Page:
Amalia said: “This is one of the things that’s so important at the point of signing the tenancy agreement. The landlord is under no obligation to decorate but does have to make sure the property is in good decorative order.
“Similarly, the tenant must maintain the standard and hand the property back in the same order. The tenant is also obliged to make sure the property is in a clean condition. Repairs are down to the landlord, unless the damage is caused by the tenant, and I always advise landlords to get it done as soon as a problem is reported, depending on how severe it is.”
Tenants are obliged to give the landlord access to the property to inspect it or carry out repairs. Landlords must give at least 24 hours’ notice and visits must be made at a reasonable time of day, unless in an emergency.
The landlord’s responsible for making sure pests such as mice, rats, wasps and hornets don’t get into a home, and also for dealing with an outbreak.
If you’re renting, your landlord or landlady should be told of an infestation as soon as possible.
Homeowners should call their local council or a pest control company immediately so the problem can be dealt with quickly. Pests are covered by Admiral’s Landlord Emergency Cover add-on, with some exclusions.
Read our guide for more information on tackling pests in your home.
Landlords are responsible for:
They must make sure all gas equipment is safely installed and maintained by a Gas Safe registered engineer, with an annual gas safety check on each appliance and flue.
Amalia said: “Landlords must give tenants a copy of the valid gas certificate before they move in or within 28 days of the check being made.”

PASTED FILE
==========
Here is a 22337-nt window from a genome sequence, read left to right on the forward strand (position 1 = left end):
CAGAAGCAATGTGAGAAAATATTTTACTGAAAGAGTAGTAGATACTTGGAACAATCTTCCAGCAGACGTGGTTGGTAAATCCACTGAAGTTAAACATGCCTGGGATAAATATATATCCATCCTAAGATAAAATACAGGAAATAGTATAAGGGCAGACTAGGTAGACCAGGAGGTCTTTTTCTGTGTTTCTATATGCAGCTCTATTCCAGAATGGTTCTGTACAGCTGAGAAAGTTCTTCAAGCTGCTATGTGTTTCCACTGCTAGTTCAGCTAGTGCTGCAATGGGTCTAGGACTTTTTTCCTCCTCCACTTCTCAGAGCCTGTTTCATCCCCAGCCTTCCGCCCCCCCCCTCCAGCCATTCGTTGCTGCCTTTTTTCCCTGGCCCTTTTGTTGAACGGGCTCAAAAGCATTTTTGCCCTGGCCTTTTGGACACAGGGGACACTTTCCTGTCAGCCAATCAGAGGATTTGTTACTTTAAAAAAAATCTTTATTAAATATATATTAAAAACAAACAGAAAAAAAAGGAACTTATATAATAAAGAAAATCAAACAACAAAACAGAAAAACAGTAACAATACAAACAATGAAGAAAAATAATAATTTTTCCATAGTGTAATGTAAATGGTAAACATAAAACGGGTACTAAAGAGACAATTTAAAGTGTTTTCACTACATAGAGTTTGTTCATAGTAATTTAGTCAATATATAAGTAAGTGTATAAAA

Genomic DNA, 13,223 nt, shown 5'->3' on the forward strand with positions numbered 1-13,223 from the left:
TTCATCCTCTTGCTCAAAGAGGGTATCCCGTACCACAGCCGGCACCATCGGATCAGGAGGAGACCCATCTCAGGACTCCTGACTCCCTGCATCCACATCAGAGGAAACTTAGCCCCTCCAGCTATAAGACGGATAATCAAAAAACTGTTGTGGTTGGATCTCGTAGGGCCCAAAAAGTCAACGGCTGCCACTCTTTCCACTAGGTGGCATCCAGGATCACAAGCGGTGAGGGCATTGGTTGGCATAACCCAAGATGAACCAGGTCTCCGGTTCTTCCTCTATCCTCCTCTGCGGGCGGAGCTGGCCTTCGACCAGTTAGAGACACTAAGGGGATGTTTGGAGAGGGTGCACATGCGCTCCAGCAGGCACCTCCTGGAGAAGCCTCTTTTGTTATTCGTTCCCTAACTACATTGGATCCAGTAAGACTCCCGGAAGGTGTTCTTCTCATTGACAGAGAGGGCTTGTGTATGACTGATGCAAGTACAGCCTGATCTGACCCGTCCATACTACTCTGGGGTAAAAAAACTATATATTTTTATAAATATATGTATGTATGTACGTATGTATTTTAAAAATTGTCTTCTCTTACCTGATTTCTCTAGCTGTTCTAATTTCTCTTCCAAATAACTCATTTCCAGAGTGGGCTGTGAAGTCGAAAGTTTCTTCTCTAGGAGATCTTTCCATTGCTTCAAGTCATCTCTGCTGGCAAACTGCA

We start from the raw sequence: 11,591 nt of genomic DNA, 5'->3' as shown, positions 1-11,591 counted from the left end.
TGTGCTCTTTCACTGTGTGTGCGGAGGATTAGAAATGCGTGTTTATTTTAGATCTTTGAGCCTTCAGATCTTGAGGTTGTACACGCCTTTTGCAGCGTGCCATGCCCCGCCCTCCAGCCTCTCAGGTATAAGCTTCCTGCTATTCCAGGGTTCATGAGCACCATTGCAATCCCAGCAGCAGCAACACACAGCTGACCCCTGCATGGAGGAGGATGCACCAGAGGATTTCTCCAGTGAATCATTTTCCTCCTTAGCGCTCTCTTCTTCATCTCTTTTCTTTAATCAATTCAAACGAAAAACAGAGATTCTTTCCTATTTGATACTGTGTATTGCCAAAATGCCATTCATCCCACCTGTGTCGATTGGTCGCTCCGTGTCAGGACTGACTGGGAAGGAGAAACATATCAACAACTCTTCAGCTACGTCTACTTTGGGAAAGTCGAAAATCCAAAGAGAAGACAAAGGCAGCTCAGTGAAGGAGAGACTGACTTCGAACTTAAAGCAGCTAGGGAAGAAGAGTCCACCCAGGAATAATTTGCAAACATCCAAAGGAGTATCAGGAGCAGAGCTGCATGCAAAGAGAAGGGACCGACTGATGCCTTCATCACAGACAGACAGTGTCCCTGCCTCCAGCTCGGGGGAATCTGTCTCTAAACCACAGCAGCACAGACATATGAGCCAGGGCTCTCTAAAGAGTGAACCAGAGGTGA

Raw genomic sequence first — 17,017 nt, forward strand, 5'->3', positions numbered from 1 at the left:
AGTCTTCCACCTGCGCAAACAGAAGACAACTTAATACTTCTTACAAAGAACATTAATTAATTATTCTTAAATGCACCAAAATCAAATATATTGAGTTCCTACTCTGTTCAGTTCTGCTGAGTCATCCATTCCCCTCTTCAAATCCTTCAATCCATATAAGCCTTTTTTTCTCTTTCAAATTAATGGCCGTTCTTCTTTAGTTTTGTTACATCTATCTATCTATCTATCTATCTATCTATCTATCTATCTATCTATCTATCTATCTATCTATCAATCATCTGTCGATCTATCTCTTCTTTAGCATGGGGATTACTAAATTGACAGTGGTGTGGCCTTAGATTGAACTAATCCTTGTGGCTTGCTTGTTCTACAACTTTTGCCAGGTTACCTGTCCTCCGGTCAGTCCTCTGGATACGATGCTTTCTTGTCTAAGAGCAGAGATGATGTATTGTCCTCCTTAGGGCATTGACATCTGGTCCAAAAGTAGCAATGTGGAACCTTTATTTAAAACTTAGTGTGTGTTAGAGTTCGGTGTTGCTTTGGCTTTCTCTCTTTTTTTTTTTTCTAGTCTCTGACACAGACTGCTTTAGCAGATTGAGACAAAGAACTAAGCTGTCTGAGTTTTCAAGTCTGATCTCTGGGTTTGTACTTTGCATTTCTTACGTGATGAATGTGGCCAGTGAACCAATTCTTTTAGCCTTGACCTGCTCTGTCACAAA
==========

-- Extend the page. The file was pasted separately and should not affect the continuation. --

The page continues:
Council tax is usually paid by the tenant. However, there are some special circumstances in which the landlord is responsible, including where the property is an HMO (house in multiple occupation) and where the occupants are asylum seekers.
This is a slightly grey area and depends on whether any damage to the fence poses a safety risk or not. A landlord’s responsible for the structure of the property and that extends to the exterior, with an obligation to protect tenants’ safety and wellbeing.
If a tenant requests repairs to cosmetic damage, however, the landlord doesn’t have to foot the bill.
When it comes to maintaining the garden, unless something different is stated in a tenancy agreement, the tenant is normally responsible for basic garden maintenance such as weeding and mowing the lawn.
Landlords are governed by fire safety regulations and must provide at least one smoke alarm on each storey and a carbon monoxide alarm in any room with a solid fuel burning appliance such as a coal fire or wood burning stove.
They must also make sure access to escape routes and any furniture and furnishings supplied are fire safe.
The landlord must also make sure a home is secure, including all door and window locks, garages and sheds.
The landlord’s responsible for damp and sometimes for condensation, if, for example, it’s caused by poor ventilation. However, tenants also have a responsibility to make sure their behaviour doesn’t contribute to condensation, such as blocking vents.
Condensation itself isn’t a problem, but it can lead to mould in your property, which can become toxic if untreated.
Homelink is an independent letting agency in Wales. It was established in 2014 by Amalia Protheroe, a letting agent with many years’ experience in estate agency, property development and management and as a landlord.
* Family Resources Survey 2016/17